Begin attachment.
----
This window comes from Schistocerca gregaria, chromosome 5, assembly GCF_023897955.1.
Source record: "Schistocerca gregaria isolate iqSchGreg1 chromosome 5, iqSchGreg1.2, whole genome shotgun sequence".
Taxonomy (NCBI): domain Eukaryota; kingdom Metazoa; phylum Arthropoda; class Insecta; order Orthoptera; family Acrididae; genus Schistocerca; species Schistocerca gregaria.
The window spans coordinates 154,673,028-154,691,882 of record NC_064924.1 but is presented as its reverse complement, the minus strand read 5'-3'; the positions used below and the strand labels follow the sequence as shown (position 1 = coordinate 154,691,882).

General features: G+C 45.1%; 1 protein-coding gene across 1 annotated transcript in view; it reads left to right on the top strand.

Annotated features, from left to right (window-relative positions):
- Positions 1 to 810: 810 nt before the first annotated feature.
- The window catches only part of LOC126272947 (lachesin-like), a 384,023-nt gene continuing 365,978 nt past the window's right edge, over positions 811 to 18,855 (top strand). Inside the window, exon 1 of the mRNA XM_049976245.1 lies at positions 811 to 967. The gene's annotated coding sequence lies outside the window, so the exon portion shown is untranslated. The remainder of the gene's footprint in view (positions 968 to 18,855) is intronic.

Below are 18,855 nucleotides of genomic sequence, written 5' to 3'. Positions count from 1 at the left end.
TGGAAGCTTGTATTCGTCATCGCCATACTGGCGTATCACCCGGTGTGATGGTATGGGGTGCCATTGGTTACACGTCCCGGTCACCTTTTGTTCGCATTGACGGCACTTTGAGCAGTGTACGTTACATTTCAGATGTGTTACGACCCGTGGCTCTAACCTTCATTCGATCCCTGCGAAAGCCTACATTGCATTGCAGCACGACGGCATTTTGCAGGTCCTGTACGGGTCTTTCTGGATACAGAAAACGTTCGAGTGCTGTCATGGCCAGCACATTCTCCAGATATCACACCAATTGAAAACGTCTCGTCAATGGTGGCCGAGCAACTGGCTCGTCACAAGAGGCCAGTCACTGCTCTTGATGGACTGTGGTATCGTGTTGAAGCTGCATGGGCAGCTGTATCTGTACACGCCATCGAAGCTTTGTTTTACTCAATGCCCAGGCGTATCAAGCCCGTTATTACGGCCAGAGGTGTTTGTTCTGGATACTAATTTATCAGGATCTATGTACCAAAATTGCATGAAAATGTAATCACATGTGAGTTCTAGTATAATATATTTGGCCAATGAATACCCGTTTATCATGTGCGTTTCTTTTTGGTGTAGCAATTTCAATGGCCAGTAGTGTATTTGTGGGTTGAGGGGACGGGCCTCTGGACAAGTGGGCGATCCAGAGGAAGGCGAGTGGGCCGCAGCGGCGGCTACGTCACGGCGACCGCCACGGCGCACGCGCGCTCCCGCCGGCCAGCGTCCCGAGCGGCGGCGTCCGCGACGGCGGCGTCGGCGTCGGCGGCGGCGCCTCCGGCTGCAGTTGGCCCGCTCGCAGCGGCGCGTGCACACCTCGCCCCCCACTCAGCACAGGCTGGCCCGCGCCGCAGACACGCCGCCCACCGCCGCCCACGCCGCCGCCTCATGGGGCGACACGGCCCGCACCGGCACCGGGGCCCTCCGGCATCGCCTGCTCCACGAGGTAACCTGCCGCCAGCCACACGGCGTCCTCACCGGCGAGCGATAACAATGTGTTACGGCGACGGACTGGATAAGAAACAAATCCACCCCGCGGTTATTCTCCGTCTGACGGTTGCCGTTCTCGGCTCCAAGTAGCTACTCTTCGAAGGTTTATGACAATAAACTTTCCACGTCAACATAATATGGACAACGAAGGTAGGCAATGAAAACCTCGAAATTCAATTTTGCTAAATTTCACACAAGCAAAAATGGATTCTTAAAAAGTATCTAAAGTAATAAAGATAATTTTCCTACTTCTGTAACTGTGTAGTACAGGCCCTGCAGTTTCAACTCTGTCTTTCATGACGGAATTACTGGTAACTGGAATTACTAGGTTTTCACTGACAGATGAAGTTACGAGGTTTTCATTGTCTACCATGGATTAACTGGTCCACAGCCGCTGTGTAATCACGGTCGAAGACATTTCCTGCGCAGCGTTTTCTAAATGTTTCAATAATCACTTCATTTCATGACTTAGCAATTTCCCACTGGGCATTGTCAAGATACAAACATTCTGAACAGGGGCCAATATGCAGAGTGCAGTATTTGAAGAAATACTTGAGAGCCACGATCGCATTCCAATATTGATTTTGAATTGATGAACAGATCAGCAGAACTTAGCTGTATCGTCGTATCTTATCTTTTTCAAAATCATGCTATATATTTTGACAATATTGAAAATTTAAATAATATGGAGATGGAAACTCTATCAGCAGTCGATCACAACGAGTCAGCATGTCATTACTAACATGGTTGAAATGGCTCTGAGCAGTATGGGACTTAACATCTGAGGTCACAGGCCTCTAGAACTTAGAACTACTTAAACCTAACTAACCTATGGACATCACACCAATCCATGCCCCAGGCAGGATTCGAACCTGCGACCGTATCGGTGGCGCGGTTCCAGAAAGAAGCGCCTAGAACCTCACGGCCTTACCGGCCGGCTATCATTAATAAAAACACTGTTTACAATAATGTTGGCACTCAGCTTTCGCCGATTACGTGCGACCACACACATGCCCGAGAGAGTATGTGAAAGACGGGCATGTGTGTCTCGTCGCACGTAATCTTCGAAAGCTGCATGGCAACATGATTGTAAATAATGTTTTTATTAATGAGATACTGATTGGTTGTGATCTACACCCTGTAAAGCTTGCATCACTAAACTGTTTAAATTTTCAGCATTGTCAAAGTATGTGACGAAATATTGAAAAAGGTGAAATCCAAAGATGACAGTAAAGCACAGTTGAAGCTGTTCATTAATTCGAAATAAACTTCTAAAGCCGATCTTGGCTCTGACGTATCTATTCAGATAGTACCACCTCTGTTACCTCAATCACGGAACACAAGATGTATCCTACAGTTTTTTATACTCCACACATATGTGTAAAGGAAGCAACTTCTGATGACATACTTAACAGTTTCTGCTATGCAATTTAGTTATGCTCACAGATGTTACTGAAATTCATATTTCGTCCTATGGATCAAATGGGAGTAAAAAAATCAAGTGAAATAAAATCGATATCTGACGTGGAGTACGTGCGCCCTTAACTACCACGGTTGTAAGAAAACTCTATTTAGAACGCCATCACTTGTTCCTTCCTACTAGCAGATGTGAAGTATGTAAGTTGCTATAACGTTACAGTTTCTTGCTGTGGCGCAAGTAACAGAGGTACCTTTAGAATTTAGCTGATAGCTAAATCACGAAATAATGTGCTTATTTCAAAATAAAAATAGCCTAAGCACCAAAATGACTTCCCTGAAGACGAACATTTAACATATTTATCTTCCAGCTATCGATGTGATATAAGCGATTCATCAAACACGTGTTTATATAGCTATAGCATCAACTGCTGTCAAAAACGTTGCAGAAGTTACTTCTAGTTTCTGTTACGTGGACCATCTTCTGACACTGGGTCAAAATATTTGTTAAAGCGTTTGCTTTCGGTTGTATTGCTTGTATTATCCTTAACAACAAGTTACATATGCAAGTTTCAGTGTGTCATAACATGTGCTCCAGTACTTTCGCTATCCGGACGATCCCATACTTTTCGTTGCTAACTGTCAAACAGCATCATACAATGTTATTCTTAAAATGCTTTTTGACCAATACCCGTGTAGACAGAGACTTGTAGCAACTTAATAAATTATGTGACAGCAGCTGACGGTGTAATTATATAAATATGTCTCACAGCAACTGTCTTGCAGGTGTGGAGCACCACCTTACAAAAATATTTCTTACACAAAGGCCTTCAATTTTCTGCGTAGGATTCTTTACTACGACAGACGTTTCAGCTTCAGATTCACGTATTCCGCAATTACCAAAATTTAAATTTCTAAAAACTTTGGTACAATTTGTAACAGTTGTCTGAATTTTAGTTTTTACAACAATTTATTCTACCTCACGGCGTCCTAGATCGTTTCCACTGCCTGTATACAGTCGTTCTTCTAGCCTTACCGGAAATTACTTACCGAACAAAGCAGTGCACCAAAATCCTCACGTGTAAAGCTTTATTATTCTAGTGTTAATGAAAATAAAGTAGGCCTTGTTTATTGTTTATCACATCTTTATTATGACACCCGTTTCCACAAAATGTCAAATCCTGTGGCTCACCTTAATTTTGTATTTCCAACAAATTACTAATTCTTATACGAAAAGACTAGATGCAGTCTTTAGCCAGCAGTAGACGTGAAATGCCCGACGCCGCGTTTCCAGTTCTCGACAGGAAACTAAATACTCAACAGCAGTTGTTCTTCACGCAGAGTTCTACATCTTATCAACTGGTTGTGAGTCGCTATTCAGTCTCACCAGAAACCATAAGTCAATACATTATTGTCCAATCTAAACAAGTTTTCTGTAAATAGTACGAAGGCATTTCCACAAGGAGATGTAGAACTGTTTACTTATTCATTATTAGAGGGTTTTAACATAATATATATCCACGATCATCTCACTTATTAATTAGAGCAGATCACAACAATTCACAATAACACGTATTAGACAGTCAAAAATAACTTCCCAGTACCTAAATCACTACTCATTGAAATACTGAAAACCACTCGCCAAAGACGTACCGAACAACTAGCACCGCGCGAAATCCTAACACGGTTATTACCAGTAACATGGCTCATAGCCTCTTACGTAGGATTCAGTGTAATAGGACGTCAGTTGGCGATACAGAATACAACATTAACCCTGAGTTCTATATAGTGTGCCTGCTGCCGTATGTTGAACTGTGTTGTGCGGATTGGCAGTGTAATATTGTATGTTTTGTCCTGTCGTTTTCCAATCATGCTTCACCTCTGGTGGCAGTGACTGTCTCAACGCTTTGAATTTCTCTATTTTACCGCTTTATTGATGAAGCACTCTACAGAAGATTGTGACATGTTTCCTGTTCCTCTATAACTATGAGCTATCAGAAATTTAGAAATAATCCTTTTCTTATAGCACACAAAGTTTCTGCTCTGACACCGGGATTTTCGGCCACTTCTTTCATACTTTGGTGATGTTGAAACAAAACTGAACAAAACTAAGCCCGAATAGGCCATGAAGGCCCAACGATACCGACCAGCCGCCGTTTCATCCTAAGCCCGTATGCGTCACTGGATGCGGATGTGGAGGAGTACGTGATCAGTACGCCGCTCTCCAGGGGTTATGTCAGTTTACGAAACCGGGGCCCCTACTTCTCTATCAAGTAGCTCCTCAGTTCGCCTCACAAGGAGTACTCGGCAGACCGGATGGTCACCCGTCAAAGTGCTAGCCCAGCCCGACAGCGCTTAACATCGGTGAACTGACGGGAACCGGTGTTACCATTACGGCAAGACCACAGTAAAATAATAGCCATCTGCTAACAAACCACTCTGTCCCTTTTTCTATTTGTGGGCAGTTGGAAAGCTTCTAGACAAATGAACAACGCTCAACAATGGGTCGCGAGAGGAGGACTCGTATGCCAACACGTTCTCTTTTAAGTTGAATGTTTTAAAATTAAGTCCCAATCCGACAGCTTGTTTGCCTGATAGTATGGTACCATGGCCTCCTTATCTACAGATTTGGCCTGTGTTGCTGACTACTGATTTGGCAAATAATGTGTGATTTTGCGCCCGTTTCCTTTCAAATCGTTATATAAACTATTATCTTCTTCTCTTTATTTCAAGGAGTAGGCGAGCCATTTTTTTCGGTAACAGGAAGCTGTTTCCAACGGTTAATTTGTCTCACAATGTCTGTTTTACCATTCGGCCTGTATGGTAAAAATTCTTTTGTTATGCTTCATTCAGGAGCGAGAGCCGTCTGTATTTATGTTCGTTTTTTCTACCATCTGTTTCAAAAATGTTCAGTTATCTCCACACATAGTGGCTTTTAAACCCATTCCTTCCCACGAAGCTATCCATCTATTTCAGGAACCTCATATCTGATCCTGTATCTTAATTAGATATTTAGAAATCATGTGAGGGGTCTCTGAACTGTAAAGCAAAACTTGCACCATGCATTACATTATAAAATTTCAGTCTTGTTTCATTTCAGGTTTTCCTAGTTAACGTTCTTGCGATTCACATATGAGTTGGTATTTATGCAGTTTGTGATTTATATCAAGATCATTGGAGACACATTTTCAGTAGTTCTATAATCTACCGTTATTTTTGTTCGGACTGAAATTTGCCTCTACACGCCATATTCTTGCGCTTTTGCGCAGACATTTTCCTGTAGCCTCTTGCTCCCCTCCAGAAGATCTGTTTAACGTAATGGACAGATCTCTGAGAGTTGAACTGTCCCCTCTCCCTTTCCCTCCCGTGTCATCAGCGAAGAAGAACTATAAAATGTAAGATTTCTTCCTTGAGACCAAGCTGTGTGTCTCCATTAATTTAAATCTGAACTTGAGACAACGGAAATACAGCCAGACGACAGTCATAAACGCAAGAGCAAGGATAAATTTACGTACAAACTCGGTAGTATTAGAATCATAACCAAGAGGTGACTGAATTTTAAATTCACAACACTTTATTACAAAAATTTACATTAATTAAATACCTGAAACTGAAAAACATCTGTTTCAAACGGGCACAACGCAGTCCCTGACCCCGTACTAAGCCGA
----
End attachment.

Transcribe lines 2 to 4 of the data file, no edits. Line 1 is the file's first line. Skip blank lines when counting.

Source record: "Schistocerca gregaria isolate iqSchGreg1 chromosome 5, iqSchGreg1.2, whole genome shotgun sequence".
Taxonomy (NCBI): domain Eukaryota; kingdom Metazoa; phylum Arthropoda; class Insecta; order Orthoptera; family Acrididae; genus Schistocerca; species Schistocerca gregaria.
The window spans coordinates 154,673,028-154,691,882 of record NC_064924.1 but is presented as its reverse complement, the minus strand read 5'-3'; the positions used below and the strand labels follow the sequence as shown (position 1 = coordinate 154,691,882).